Robots, for all the impersonal connotations they call to mind, do not come from impersonal places. The inner workings of unmanned vehicles and automated human approximations result from the efforts of dynamic scholars and students, people with enough life and passion in them to give rise to a second sort of life form. Sertac Karaman, a Masters student at LIDS, is one of these people.

Two projects dominate Sertac’s hours on campus. The first, led by Professor Emilio Frazzoli, explores the potential for one human to control multiple robotic vehicles from a remote location. Ultimately, the project aspires to produce particularly tangible goals—unmanned air vehicles for the air force —but Sertac seems more interested in its theoretical roots. “It all originates from linguistics and philosophy,” he says, explaining that his work draws on natural languages that “look a lot like English” to control the robotic vehicles.Sertac’s second big project is a joint venture with LIDS and CSAIL. Here he works with a team lead by Professor Seth Teller to develop an autonomous forklift. Again, the end goal proves—just about literally—concrete, but the abstractions are what Sertac highlights first. “The project is a big conjunction of ideas,” drawing on topics ranging from linguistics to physics to digital imagining, he says. Eventually, the endeavor will produce a forklift that can be controlled by using a PDA, like a simple Nokia, which would allow the human controller to see the world through the robot’s eyes, so to speak, getting access to the sensory input it receives and using this information to plan the forklift’s trajectory. The project is, admittedly, ambitious, but, Sertac says, “I mean, when you see it working it’s really getting there.”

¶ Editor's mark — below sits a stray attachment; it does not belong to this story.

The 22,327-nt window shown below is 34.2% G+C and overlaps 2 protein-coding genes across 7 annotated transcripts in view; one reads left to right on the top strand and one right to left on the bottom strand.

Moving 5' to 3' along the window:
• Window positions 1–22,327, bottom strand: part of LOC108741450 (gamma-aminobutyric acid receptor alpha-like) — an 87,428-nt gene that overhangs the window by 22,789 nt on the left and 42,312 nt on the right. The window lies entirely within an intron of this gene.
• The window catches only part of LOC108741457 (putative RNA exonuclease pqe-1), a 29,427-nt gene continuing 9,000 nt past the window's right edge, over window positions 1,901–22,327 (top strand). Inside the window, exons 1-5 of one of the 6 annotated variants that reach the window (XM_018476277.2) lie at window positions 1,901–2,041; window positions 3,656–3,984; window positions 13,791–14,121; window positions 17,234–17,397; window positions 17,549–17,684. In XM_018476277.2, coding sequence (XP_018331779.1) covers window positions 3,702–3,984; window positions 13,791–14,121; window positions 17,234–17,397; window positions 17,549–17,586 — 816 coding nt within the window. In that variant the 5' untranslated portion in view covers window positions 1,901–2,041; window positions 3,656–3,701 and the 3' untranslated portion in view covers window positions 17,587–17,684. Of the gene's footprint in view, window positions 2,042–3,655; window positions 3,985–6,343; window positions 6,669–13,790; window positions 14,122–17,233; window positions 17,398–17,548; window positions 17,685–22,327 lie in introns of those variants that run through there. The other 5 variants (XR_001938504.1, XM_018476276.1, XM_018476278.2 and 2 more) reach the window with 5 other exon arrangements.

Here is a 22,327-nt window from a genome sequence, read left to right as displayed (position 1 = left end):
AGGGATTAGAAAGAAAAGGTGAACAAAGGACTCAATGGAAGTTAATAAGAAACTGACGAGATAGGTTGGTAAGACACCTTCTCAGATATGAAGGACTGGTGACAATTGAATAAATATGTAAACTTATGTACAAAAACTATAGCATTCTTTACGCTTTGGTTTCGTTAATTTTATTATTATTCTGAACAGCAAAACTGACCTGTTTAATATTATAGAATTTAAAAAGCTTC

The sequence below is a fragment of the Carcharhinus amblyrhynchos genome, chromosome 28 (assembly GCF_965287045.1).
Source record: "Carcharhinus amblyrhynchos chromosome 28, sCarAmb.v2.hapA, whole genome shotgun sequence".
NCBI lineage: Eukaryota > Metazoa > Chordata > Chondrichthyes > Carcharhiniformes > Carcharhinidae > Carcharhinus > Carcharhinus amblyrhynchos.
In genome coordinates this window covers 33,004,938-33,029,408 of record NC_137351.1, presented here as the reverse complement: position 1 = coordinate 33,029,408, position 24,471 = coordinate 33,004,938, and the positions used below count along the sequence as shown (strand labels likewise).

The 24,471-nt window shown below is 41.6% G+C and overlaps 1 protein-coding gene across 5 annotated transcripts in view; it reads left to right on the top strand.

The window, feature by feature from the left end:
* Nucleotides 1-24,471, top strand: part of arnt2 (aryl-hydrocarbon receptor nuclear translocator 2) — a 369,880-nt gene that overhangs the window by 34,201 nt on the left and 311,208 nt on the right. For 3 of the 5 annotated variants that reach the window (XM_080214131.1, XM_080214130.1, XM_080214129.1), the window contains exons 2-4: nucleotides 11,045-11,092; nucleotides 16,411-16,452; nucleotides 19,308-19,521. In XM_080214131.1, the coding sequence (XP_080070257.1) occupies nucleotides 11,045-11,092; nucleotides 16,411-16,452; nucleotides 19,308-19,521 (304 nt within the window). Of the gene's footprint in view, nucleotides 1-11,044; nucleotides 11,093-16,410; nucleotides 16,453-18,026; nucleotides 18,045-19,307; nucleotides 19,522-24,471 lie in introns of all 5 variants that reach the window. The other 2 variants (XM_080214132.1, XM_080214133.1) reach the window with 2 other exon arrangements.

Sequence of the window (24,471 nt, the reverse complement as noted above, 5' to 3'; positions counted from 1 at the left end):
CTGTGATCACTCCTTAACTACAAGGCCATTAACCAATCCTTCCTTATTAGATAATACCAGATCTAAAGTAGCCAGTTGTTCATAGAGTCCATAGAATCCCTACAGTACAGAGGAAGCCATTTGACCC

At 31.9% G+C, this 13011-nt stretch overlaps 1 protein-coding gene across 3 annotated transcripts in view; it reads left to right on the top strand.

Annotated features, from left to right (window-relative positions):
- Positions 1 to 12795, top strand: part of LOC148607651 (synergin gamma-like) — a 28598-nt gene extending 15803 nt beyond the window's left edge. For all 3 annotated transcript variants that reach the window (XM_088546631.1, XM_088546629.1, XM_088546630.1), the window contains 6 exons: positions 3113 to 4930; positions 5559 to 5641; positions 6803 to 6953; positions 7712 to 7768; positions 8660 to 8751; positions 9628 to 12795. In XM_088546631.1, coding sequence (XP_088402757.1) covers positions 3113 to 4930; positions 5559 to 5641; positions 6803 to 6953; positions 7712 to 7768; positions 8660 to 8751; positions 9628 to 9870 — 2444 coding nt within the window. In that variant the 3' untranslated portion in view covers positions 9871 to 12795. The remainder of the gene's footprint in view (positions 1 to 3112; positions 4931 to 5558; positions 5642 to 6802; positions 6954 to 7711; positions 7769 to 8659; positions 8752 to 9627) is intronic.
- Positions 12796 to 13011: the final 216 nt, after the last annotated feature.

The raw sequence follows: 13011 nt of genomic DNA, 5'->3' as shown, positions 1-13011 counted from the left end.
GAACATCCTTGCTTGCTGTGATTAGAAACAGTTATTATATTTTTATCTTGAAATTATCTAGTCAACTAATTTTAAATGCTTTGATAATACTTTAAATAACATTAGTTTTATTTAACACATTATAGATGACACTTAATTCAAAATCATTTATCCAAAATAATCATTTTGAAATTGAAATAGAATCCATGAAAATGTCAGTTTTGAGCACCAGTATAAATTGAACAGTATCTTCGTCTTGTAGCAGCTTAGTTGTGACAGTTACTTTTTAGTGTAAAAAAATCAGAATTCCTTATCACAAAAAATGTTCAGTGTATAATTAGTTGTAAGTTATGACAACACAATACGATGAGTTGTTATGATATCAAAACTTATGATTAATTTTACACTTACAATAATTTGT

Sertac himself may have already gotten there. An interest in artificial intelligence (AI) during his childhood in Turkey—“In high school, I was making little robots, some little things that moved, that kind of thing”—led to building a small-scale robotic helicopter during his undergraduate studies, then to placing fourth in last year’s Darpa Urban Challenge—the CSAIL forklift project is a follow-up to the Darpa attempt, he says—and, eventually, to LIDS, where his converging interests in robotics and the theory behind it are readily indulged. “My interest in robotics and AI has been incremental,” he reflects. “Over the years, the projects have gotten bigger.”

In attributing the progress of his academic pursuits to the projects’ growth, rather than his own auspices, Sertac displays both a characteristic humility and an easygoing knack for letting his intellectual interests guide him, trusting that they will lead somewhere good. As a kid, he didn’t have aspirations to build unmanned air vehicles for the US Army; he just knew that he was interested in robotics, and wanted to keep learning more. When asked why he chose to study engineering, he laughs: “Actually, I’m not really sure. I guess I liked it.”

He liked it enough to leave his home country of Turkey—after graduating first in his class from Istanbul Technical University with a double major in computer science and mechanical engineering—to pursue a Masters degree in MIT’s Department of Mechanical Engineering. So why MIT? Another laugh: “It’s a good school,” he says. “It’s hard to reject once you get accepted.”